2 No.9 FEBRUARY 13, 2018 DAY AFTER DAY WWW.DAY.KIEV.UA “The Yanukovych case”: what lesson have we drawn? Expert: “There is no understanding that political processes need to be separated from legal issues” By Ivan KAPSAMUN, The Day These days four years ago, there was not much time left before the tragic apogee of the Maidan. A week later (February 18-20, 2014), dozens of people were shot in the center of the Ukrainian capital. Then Viktor Yanukovych fled the country, and our current rulers came to power. Has any representative of the then authorities been brought to account for the terrible crimes committed? They have fled, you will say. Yes, but has a quality investigation been carried out at least? Or have we seen a trial in absentia happening? On the latter matter, some new information has appeared lately. It is quite likely that the current government decided to accelerate the process precisely due to the approaching anniversary of the tragic events. They are just used to working this way – marking an important date with some actions. Thus, Prosecutor General Yurii Lutsenko wrote on Facebook: “From my first day in office, I have felt that my main task is to answer the question: who is to blame for the deaths of the Heavenly Hundred? During this year-and-a-half, a lot has been done: 280 individuals who executed criminal orders to commit acts of violence against Maidan protesters are being tried. But the public rightly asks: who was the organizer of the shootings of peaceful protesters? ... Today, after months of controversial actions by Yanukovych’s defense team, the Pecherskyi District Court of Kyiv allowed us to hold a special (in absentia) preliminary investigation of former president Yanukovych, former head of the Security Service of Ukraine (SBU) Oleksandr Yakymenko, and former first deputy head of the SBU Volodymyr Totskyi’s involvement in the Maidan shootings. This means that after the completion of the Yanukovych high treason trial, Ukrainians will witness the next trial dealing with criminal orders to attack the Maidan. As to the other three persons involved in this criminal proceeding, namely Vitalii Zakharchenko, Viktor Ratushniak, and Petro Fedchuk, similar prosecutorial motions will be considered in the near future.” The investigation team blames expresident Yanukovych and other former high-ranking officials of involvement in the Maidan shootings. From February 18-20, 2014, clashes between protesters and lawenforcement officers saw more than 100 activists of the Euromaidan and 19 police officers killed. In response, Yanukovych said that he was dissatisfied with the court’s permission to hold an in absentia investigation into his actions, and accused the current government of preventing his lawyers from attending the court hearing, This claim is contained in a statement by the ex-president which was posted on Facebook by the spokesman of his son Oleksandr Yanukovych, Yurii Kyrasyr. “The current Ukrainian regime has stooped to criminal measures, namely using force to remove my lawyers from the trial in the so-called Maidan case, which is allegedly being ‘heard’ by the Pecherskyi District Court of Kyiv,” stated Yanukovych. Let us recall that the Obolonskyi District Court of Kyiv is already hearing a case against Yanukovych on charges of high treason. Yanukovych himself, who is currently residing in Russia, rejects all the allegations against himself. He testified in court through a video link. A very important point in this whole story is to see not just criminal cases against former high-ranking officials, but high-quality investigations. After all, any mistakes made during them may then serve as grounds for the annulment of judgments in European courts, if, for example, Yanukovych decides to bring the matter there. There are even examples where representatives of the former regime have already won cases in European courts: for example, Andrii Portnov. Journalists, of course, can be blamed for interviewing Portnov or Olena Bondarenko (this is a separate matter, though), but what has the current Ukrainian government done to prove the guilt of former officials? Therefore, this story, in fact, is not just indicative, but also instructive, both from a legal and a political point of view. It is these key matters that are dealt with in the commentary below, offered by lawyer, Candidate of Law, senior research fellow at the Koretsky Institute of State and Law (the National Academy of Sciences of Ukraine) Mykola SIRYI. “I would like to recall the statement of Prosecutor General Lutsenko that the conviction in the first case involving treason had to be obtained by September 2017. It is February 2018 now, that is, it has already been six months since this stated date, and we see that the end of this proceeding is nowhere in sight. This implies irresponsible attitude on the part of the state, in particular the Prosecutor General’s Office (PGO), towards the construction of its strategy. It must be understood that if a certain action is announced, the PGO must exhibit professionalism and understanding of the situation, that is, they must know how the events will develop. If you want to amend the law, and in fact the in absentia procedure needs this to be legal, then it was necessary to do so a year ago and understand how the trial will develop. Unfortunately, we are seeing a situation instead when people are starting to act blindly, not knowing what consequences these actions will have. “As for the Maidan killings, we also see that the prosecutor general is again in a hurry to make statements and demonstrate seemingly dynamic progress. I would not want to offer a negative forecast, but it is likely that we will have the same situation in that latter trial too. In general, those people who take important decisions in the legal sphere today lack understanding that political processes need to be separated from legal issues. Beginning one or another legal proceeding, including a trial, one needs to have a good hold on one’s tools and to separate political information from purely legal proceedings. In my opinion, it is in this area that we have serious problems and the corresponding consequences. “With regard to the formal issues of defense provision, the accused person always takes lead in choosing a counsel. That is, the state cannot impose on the person a counsel that it considers to be the best from its own perspective. Therefore, any actions aimed at ignoring the right to legal defense can be perceived positively neither in Ukraine nor abroad. It should also be remembered that an in absentia trial is a quasi trial, after which it is still possible to return to the complete trial mode. Therefore, when starting any in absentia trial, it is necessary to conduct it as one, that is, in an abbreviated form. After an in absentia trial, the person against whom the verdict is pronounced is still entitled to a complete trial. “The fact that we need to raise the issue of the legal responsibility of Yanukovych and the then supreme leadership of the nation, who used excessive force and weapons against people which led to numerous deaths – that fact is indisputable. But if the state is involved in this trial, in particular the PGO, then everything must be done in a professional, authoritative manner, with an understanding of how this trial will develop. What we are seeing now is the prosecution team lacking full understanding of the essence of the trial. Therefore, we see the high treason trial expanding its scope beyond belief. The impression is that they plan to question the entire military establishment and the entire political class of Ukraine, including past, present, and future figures. This indicates a nonprofessional approach.” By Natalia PUSHKARUK, The Day Recently, member of the Israeli Knesset Akram Hasson submitted for consideration by the chamber a bill proposing to recognize the Holodomor of 1932- 33 as genocide, and to proclaim December 6 as the official commemoration day for Holodomor victims. The explanatory notes to the bill state that the Holodomor was planned by “the Soviet authorities in order to strike a blow against the Ukrainian nation and Ukrainian national identity,” the DW writes. writes that the idea of submitting the bill for consideration occurred to Hasson after he had made a visit to Ukraine and, in particular, visited the Holodomor Museum, which made a great impression on him. A request to recognize the Holodomor as an act of genocide was communicated to the Israeli side back in September 2016 by a group of Ukrainian public figures. Yurii SHCHERBAK, diplomat and journalist: “They are now able to talk about it and have put the bill on the agenda, which is already a step forward and should be welcomed. But I think that they will not pass it, because their position is clear: the Holocaust of the Jewish people was the only event of that magnitude, and the Holodomor was, of course, acrime, butnotgenocide. AndIhave great doubts that this position has changed, butIwouldbeveryhappyifithas.Moreover, Israel is under the great influence of Russia which will not allow them to recognize the Holodomor as genocide. “The fact that the Knesset still has not recognized the Holodomor as genocide is due to them having such an ideology of concentrating on their people’s particular issues. An Israeli foreign minister explained once that their state was a regional rather than a global power, therefore they were only concerned with Jewish problems. For example, according to him, if Jews are oppressed somewhere, Israel will fight this, provide help, but it will try not to interfere otherwise. In addition, there are many delicate moments interwoven here, like the fact that there were many Jews serving in the NKVD who played their part in the Holodomor policy. “During my time in Israel, I published an article on the Holodomor in a local newspaper, which listed many facts. This was, I think, the first publication on this topic. I found materials about the famine’s impact in Jewish districts of Ukraine. Interestingly, Jews suffered from the Holodomor as well. But of course, one publication was unlikely to solve anything, although it was welcomed quite warmly in Israel.” Why is it so important to us that the Israeli government recognize the Holodomor as genocide, after all, and why has this issue been delayed for so long? “We have a very positive attitude towards the Jewish state, towards Israel. We feel great sympathy for the suffering and tragedy of the Jewish people. And that is the right thing to do. There are many similarities in the fates of the Ukrainian and Jewish peoples and our two states. The Jewish state emerged despite the enormous resistance of the Arab countries in the Middle East and has asserted itself through unceasing wars. There are certain analogies in our historical fates. Therefore, it would be important for us to see them feeling Ukrainian pain as well. Moreover, grandfathers and great-grandfathers of a large number of living Ukrainian Israelis saw the Holodomor, and also suffered to a certain extent. Although, since most Jews lived in cities, they were less affected by it. “Of course, we have every right to expect that they will not be indifferent to the suffering of the Ukrainian people, which their fathers and grandfathers also experienced, and at least will be able to express their compassion.” What steps should Ukraine and our embassy in Israel take in order to change the Israeli public opinion on this issue? “The embassy is not the only institution with a role here. I am convinced and aware that our embassy is conducting appropriate outreach and advocacy work and trying to influence decisions of the Knesset. But I think that we need to pay more attention to the problems that exist Expert: “There are many similarities in the fates of the Ukrainian and Jewish peoples and our two states” between us, to expand our cooperation. Still, Israel depends heavily on Russia, on its decisions to supply or not modern weapons to hostile regimes, in particular, Iran and Hamas, which have set themselves the goal of destroying Israel. Therefore, they are forced to approach Vladimir Putin as supplicants and ask him not to take some steps, and Russia responds, as it has done everywhere and with everyone, with its characteristic haughty imperialist behavior. On the one hand, sometimes it promises something, and on the other hand, if modern systems, especially very effective anti-aircraft missile systems are delivered, Israel will not be able to respond adequately to terrorist attacks. After all, it has to deal with constant barrages of primitive homemade rockets hitting its territory. Therefore, this is a very serious matter. The role of Russia is enormous in the region since it has taken upon itself to act on the side of the Shiite Muslim countries and has been engaged in hostilities in Syria, which has caused enormous rage among other Muslims. But that mess of contradictions, hatred and blood, which Syria is now, is also an intersection of interests of Russia, Israel, and Turkey. We must understand that they are heavily dependent on Russia’s behavior. “I think the time is on our side as we are working to have Israel recognize the Holodomor as genocide. I am confident of this, but I have great doubts about it happening right now. But history is such a mole that slowly digs its burrows, in the end the truth comes to surface.” ● “WE NEED TO PREPARE PUBLIC OPINION” Josef ZISSELS, a Soviet-era dissident, co-chairman of the Association of Jewish Organizations and Communities of Ukraine: “I am very glad that this bill has been introduced. But it seems to me that it has come too early, because we need to prepare public opinion, to publicize this story through the Israeli press. I do not know if Photo by Ruslan KANIUKA, The Day Will Israel recognize the Holodomor as genocide? the embassy is doing enough to introduce the Israeli society to the Holodomor problem. I think they would be able to perceive it if they saw it explained correctly and in a measured manner in various languages: English, Russian, Hebrew. “The odds of the bill passing are low at the moment. It can be ‘killed’ as early as the committee stage, although I will be glad if it passes anyway. “But the main thing is to inform the Israeli population about what the Holodomor was. This requires a systematic effort which our friends in Israel also have to join. There is a large community called Israel Supports Ukraine there that arose during the Maidan, and there are people in the Knesset who are sympathetic to us, but that is not enough. We need a high level of activity in Hebrew-language media, on the Internet, on TV. After that, the prepared audience would take well to this law.” Why has Israel still not recognized the Holodomor as genocide? “Only 24 out of 200 countries have recognized the Holodomor as a genocide. Israel has its own headache, I mean the Holocaust. It is very difficult to overcome the barrier when you have always existed in your tragedy and cultivated the memory of it, to overcome it and feel compassion for another people. But this is possible. We have seen it in other countries, but those countries did not experience the Holocaust. This is a process that has started and, I think, will reach its logical conclusion, but it will not be soon.” P.S. Den/The Day’s editor-in-chief Larysa Ivshyna wrote on Facebook: “If the Knesset will be able to recognize the Holodomor as genocide, Ukraine will have to recognize Israel as a strategic partner.” If the Knesset will still miss the opportunity and fail to pass the law on the recognition of the Holodomor as genocide of the Ukrainian people in the near future, we will hope that the next generation of politicians will be able to not just put this issue on the agenda, but also implement it.

WWW.DAY.KIEV.UA DAY AFTER DAY No.9 FEBRUARY 13, 2018 3 By Ivan ANTYPENKO, The Day, Kherson Borys Babin has been in office since August 17 last year. Ukraine’s President Petro Poroshenko appointed a new representative in the Autonomous Republic of Crimea after activists had expressed dissatisfaction with the previous one – Natalia Popovych. It will be recalled that Crimean Tatar activists protested against Popovych in July last year near the Representation of the President of Ukraine in Crimea. Members of the Asker civic formation, former Aidar fighters, and other people in military uniform were saying that Popovych did not receive people in her office or care about migrants from Crimea, and they knew very little about the work of this governmental body. The conflict lasted for about a month. Izet Gdanov, a participant in the July protest and the public blockade of Crimea in 2015, became the first deputy of the newly-appointed representative. He is called a creature of Lenur Isliamov, a Crimean Tatar political figure, the mastermind of the public blockade of Crimea in 2015, and an initiator of protests against Natalia Popovych. Borys BABIN is an international and maritime law expert, an academic. After his appointment, the Representation became a more frequent subject of discussions. Babin often speaks publicly about Crimean problems, such as illegal transportations, the performance of customs services at check points, the establishment of “service provision centers” in the borderline areas of Kherson oblast, etc. The Day met Babin to talk about the Representation’s role in tackling legal, security, economic, social, and other problems Ukraine is facing as a result of Russia’s aggression. ● DEOCCUPATION Mr. Babin, is there a strategy of returning Crimea? Who works it out? “The occupation of Crimea and the Donbas is an element of the interstate conflict. The strategy of deoccupation can only be a component in solving the overall problem – ending the war with Ukraine’s victory, not defeat.” In other words, first a victory in the Donbas war and only then the strategy of deoccupation? “The Donbas and Crimea are not separate conflicts. They shoot over there, but not here. But still it is one conflict. We must have a single – diplomatic, security, and military – front of resistance. I don’t know what we will liberate earlier – Crimea or the Donbas. The world is changing fast. Yet we must map out a general strategy of resisting the aggressor. I am sure that these documents exist, but they cannot be publicized.” What is the role of the Representation in this process? “We know that Crimea will be deoccupied. But we cannot say in detail and publicly how this will be done. Yet we can say what is to be done here and now to resist the Russian aggression that is unfolding in the public plane. Let’s call it Plan of Urgent Actions. We have almost finished drawing up this document.” What is there in it? “It is about international relations, the policy of law, public administration, transport, trade, finances, the environment, education, etc. We have a lot of bodies that deal with Crimea: the police, the Security Service, the Ministry for Temporary Occupied Territories, the Ministry of Defense, and other ministries. The question is whether we should have this plan approved at the National Security and Defense Council level or a separate law. But it is difficult, for some things must be done now. We think we will be fulfilling this plan within the limits of the Representation’s authority. It will result in projects, proposals, and actions. But the plan should at first be scrutinized by a high-level task force composed of prominent Ukrainian academics, deputy ministers, and other officials. It will take just a few weeks. Then we will make this plan public and work on it in the next two years. Unfortunately, I can’t say there will be deoccupation in 2018 or, frankly speaking, even in 2019.” “The Donbas and Crimea are not separate conflicts” The President’s Representative in Crimea, Borys BABIN, on how to resist Russian aggression Does this plan set out any indicators of effectiveness? “Of course, in each of the steps, even if it is a matter beyond our competence. Then we will be reporting on progress in the fulfillment of this plan so that society can see why I am paid a salary off your taxes. “The next thing we are going to work on in 2018 is the strategy of Crimea’s reintegration. We must work out a plan of actions from the ‘zero hour,’ when we will begin to enter Crimea, until the moment we say: Crimea is fully integrated into the legal, economic, cultural, and security fields of Ukraine. Will the invader be withdrawing from Crimea smoothly and honestly? No. Will we run any risks after the deoccupation? Yes. That’s why we must think it over right now.” ● HUMAN RIGHTS ABUSE In what way are you monitoring human rights abuse in Crimea? What is the current situation? “Seventy percent of the information about human rights abuse situation in Crimea is openly accessible. Russia is simulating its own legal system in Crimea and, therefore, cannot brazenly hide its activities, as it does in the Donbas. Our analytical section monitors the so-called administrative bodies, courts, and the mass media. About 1,500 people have turned to us in four months. It is a huge array of information about human rights abuse. We also cooperate with human rights advocates and the government bodies that furnish information. As for the situation as a whole, there are two dimensions. Firstly, Russia is brazenly destroying the people’s political freedoms. This includes Russification, ban of the Crimean Tatar people’s bodies of self-organization, and persecution of activists, patriots of Ukraine, under the guise of combating extremism. Secondly, it is a mass-scale violation of socioeconomic rights, such as to housing, work, education, pension, etc. This applies to the whole population of Crimea. We include the results of our monitoring in reports to the Presidential Administration and the UN and OSCE monitoring missions.” As for the disappeared activists in Crimea, there are nongovernmental organizations that inquire into these cases. Do you cooperate with them? “It is a very delicate matter. Unfortunately, there are entities that make political or material capital out of this subject. There were instances when we were going to help people, but once the so-called human rights champions came to know about this, things went awry. We are prepared to cooperate with any entity, but our condition is that cooperation should really help the people who are detained or missing in Crimea, or their relatives. We are not hyping ourselves up. As for the disappeared persons, I advise their relatives to turn to the Representation so that we closely look into every case.” What are you doing concretely for these people? “I cannot give names. For example, there is a family in Crimea. The father was kidnapped or is behind bars. The mother is left with children who need to receive Ukrainian documents, go to the mainland, and come back. It is very difficult to do if there is only one of the parents. And we resolve this kind of problems. Another example: there is a well-known person who died in Crimea. There are his relatives in mainland Ukraine. A lot activist visited them. I asked them later if all these hypeup entities helped them, say, to file a lawsuit to an international court. The answer was ‘No.’” ● INTERNATIONAL COURTS Let’s take Ukraine’s lawsuits against Russia over violations of international law. How many of them are there, who deals with them, and at what stage of examination are they now? “Various entities are responsible for this. The first is the Ministry of Justice which deals with suits to the European Court of Human Rights. There are several suits, of which two touch upon Crimea. I can’t forecast how long it will all take, but, surely, at least a few years. This ruling in this case will include a lot of documented human rights violations in Crimea on the part of Russia. The Foreign Ministry of Ukraine is also monitoring many cases, including some at the International Court of Justice on the basis of two conventions – for the suppression of the financing of terrorism and on the elimination of all forms of racial discrimination. The Crimean question is raised in the second part. It is in this part that the court ruled in 2017 to lift the ban on the Crimean Tatar people’s bodies of self-organization. This case has a lot of risks and is expected to last several years. Russia will be doing its utmost to have this case dropped. An arbitration court also begins to examine Russia’s violations of the Convention on the Law of the Sea – about the rights of Ukraine to the continental shelf and the economic zone around Crimea, restrictions on the freedom of shipping, and pollution of the Black Sea. The communication is going on, but it is confidential. One more case is being dealt with by the International Criminal Court – it directly concerns the Russian aggression. The Prosecutor General’s Office is responsible for this. From the juridical angle, this situation is at the initial stage in comparison with other lawsuits. “Besides, there are cases initiated by Ukrainian natural persons and legal entities – for example, the investment dispute of the national joint-stock company Naftohaz Ukrainy about the impossibility of using their property. These processes go fast. But here Russia evades participation. As for suits of natural persons to then ECtHR, this court says that only a few hundred people have filed complaints against the aggressor. More people have sued Russia and Ukraine at the same time. And still more people are suing Ukraine only. It is, above all, residents of the Donbas.” A number of resolutions of international organizations (UN, Council of Europe, NATO) condemn Russia’s aggression in Ukraine. Russia in fact ignores these statements. To what extent effective are these resolutions? “From the viewpoint of international law, these documents are very important. But still more important will be the binding rulings of courts. Firstly, the acts of international organizations are taken into account in the abovementioned judicial decisions. Secondly, they constitute the grounds for imposing sanctions against the aggressor.” The Russian president said recently that they are prepared to return the Ukrainian warships they had seized in Crimea. What do you think of this? “Word has it that the Russians are preparing a ‘heavenly nook’ for their powers that be in Balaclava. So it is necessary to move Russian ships from this bay to Sevastopol. But there are the captured ships of the Ukrainian Navy there. On the one hand, they want to solve their questions of self-interest about Balaclava, but, on the other hand, if we agree, they will say: look, we maintain good relations with Ukrainians, we are tackling the problem of Crimea, and they are taking back their junk. They expect us to swallow the bait, for it costs a pretty penny to recycle some equipment on the mainland. “Undoubtedly, Ukraine must increase its military presence in the Black Sea. However, what really matters here is people, not hardware. Unfortunately, 2014 showed the true level of the will to resist on the part of some Ukrainian servicemen, particularly the naval personnel. We are sure not to return Crimea with the help of those who surrendered Crimea and bargained over a trouble-free removal of property from the officers’ apartments.” Are you accusing these people of surrendering Crimea? “I am not putting the blame on them, but I want to see an investigation and a trial. I am only stating a well-known fact. How many Ukrainian servicemen left Crimea, how many remained behind, how many of those who left offered resistance? The figures are very different.” What is Crimea today in military terms? “The peninsula is becoming a beachhead of Russia’s further aggression. Obviously, the presence of Russia in Syria and its plans about the Mediterranean region would be impossible without presence in Crimea. Therefore, let me say it gain, only a victory of civilized nations in the undeclared war with Russia can resolve the Crimean question. Militarily, Russia obviously poses a threat to Ukraine from Crimea. There can be nuclear weapons on the peninsula because the necessary capacities are available.” ● THE CRIMEAN TATAR QUESTION What is your attitude to the Crimean Tatar autonomy? “This topic is politicized very much. In 1991, the Supreme Council of what was still Soviet Ukraine restored the Crimean Autonomous Soviet Socialist Republic. I stress: restored. In other words, this envisioned autonomy for Crimea’s indigenous peoples. From 1992 until 2014 Ukraine had to make endless concessions to Russia about Crimea and autonomy. “The Verkhovna Rada of Ukraine recognizes the UN declaration on indigenous peoples. Today, we are to let the Crimean Tatar people exercise their right to self-determination within the limits of Ukraine. How? There are several ways. The first is to introduce amendments to the Constitution. A task force is working on changes to Article 10 of the Constitution (Autonomous Republic of Crimea). The second is connected with disapproving he law on indigenous peoples. But the registered drafts of this law suggest controversial conclusions. My position is that there should be autonomy.” There is an idea of holding the Comprehensive Testing of Applicants in Kherson oblast. What is your attitude to this? “Territorially, the autonomy already exists – it is the Autonomous Republic of Crimea. In my view, we in mainland Ukraine can only speak of the state’s overall duty to preserve the cultural, economic, and social rights of indigenous peoples.” Would it be a good idea to assign quotas in administrative bodies for Mejlis members? “Quotas in the executive bodies of government on the basis of ethnicity contravene the law of Ukraine. It is absurd. We have representative bodies, where this can be discussed in theory – for example, elections to the Ukrainian parliament and local councils coupled with the formation of ethnic constituencies. Quotas for political offices? It’s possible. But the Mejlis is a special case. Anyway, this should be applied to the bodies that will function in Crimea after deoccupation.” What is the Representation doing to protect the cultural and educational rights of Crimean Tatars? “We are not dispensers of budgetary funds. Unfortunately, we don’t have a law on indigenous people. For this reason, funding is only possible through the program of protecting the deported. These funds are used, for example, to finance the ATR TV channel. In general, it is the domain of the Ministry of Social Policies. On our part, we stay in touch with all executive and local government bodies. We care about a Crimean Tatar language school in Novooleksiivka, Henichesk raion. We lobbied technical assistance and demanded that the local authorities resolve the heating problem. We are in contact with all the local Mejlises and ready to support projects, particularly those of international organizations.” ● CRIMEAN TITAN Why and how does the Crimean Titan plant work? Where does it take the raw material (ilmenite) and electric power? “The plant really works. Some reports say that raw materials are delivered from Ukraine and other countries. It is a serious problem,andweareraisingitbeforethelawenforcement bodies. As for electric power supply, this fact has not been proven for a simplereason–thepowergridsoperatorsays this does not occur. It is impossible to prove the opposite unless you control the grids. Andtheregionalpowersupplycompanysues those who say that electricity is being furnished. I am not so rich and will not make this kind of statements. But I want law-enforcerstodosomething.Icanassureyouthat his activity will be put an end to. Titan’s products are used in the aggressor’s military industry.Weaponsarebeingmadeunderour nose perhaps to destroy us. Besides, this poses an environmental problem – the pollution of Sivash and air. Incidentally, let us say the truth: this also existed before the war.” ● ILLEGAL TRANSPORTATIONS You have repeatedly said in the media about illegal transportations in Crimea. What’s the crux of the matter? “The main problem is that checkpoints to Crimea have no legal transport communication today. Motor transport is divided there into three groups. The first is former interregional buses that used to run before the war. They ride up to the checkpoint, passengers cross the administrative border, while the ‘twin’ of this bus is waiting on the other side. And our gallant Transport Safety Service is trying to say that this is lawful. Tickets to Kerch are not sold in mainland Ukraine, and there is no such stop as checkpoint. The second group is totally illegal taxi minibuses which pick up people at the checkpoint and carry them further on. The friends Franklin, Grant, and Jackson [portraits of US presidents on dollar bills. – Ed.] help solve all problems with the Transport Safety Service, the local authorities, and the police. The third group is taxi drivers. It is the only category that can carry people through the checkpoint without changing. Taxi drivers can cross the line with the Russian side’s permission. This strong corrupt chain also comprises our officials who oversee transport. All this occurs under the surveillance of Russian special services. Everybody smiles because everybody cashes in. We will not put up with this. Incidentally, we are raising the question of deploying National Guard units in Henichesk raion. We must admit that the state has lost control of this district to some extent. It is a big headache for the local executive authorities.” What is the way out of the situation? “We want to extend the railway communication as far as ‘Vadym’ station so that passengers can almost reach the checkpoint. We are trying to see to it that bus routes should be at last opened on a competitive basis. At the moment, it is enough to make a stop near the checkpoint, put up a ticket-selling booth – and it will be a legal route station. It is the Kherson Oblast Administration that should invite bids because it is interregional communication. I don’t know why this hasn’t been done in all these years. Raion administrations are not raising this question either. We wrote letters to the oblast administration, convened conferences, and informed the Transport Safety Service about illegal carriers. They are essentially turning a deaf ear to us. You know, it is easy to ‘clip coupons’ while it is illegal. But when it becomes legal, everybody will be paying taxes and nobody will be cheating.”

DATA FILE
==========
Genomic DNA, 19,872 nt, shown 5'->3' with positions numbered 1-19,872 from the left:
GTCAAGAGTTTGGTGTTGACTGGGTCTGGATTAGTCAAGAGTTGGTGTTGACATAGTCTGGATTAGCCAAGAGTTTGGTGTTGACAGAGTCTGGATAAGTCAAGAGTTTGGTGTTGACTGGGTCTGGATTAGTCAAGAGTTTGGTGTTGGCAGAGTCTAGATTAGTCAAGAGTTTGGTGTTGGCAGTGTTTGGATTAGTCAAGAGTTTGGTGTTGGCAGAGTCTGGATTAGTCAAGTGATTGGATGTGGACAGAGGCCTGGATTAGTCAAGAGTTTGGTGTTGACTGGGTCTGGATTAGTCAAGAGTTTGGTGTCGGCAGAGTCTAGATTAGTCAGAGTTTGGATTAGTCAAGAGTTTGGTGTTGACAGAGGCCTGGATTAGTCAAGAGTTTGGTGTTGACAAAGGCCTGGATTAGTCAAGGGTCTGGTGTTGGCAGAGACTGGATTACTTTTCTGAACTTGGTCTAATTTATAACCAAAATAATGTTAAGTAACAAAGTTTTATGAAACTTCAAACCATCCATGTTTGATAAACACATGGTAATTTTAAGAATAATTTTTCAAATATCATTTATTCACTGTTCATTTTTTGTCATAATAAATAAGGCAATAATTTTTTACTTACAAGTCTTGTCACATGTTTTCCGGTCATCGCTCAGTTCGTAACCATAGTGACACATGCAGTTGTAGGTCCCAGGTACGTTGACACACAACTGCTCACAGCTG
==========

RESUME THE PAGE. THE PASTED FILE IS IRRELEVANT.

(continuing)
61 The peninsula as an island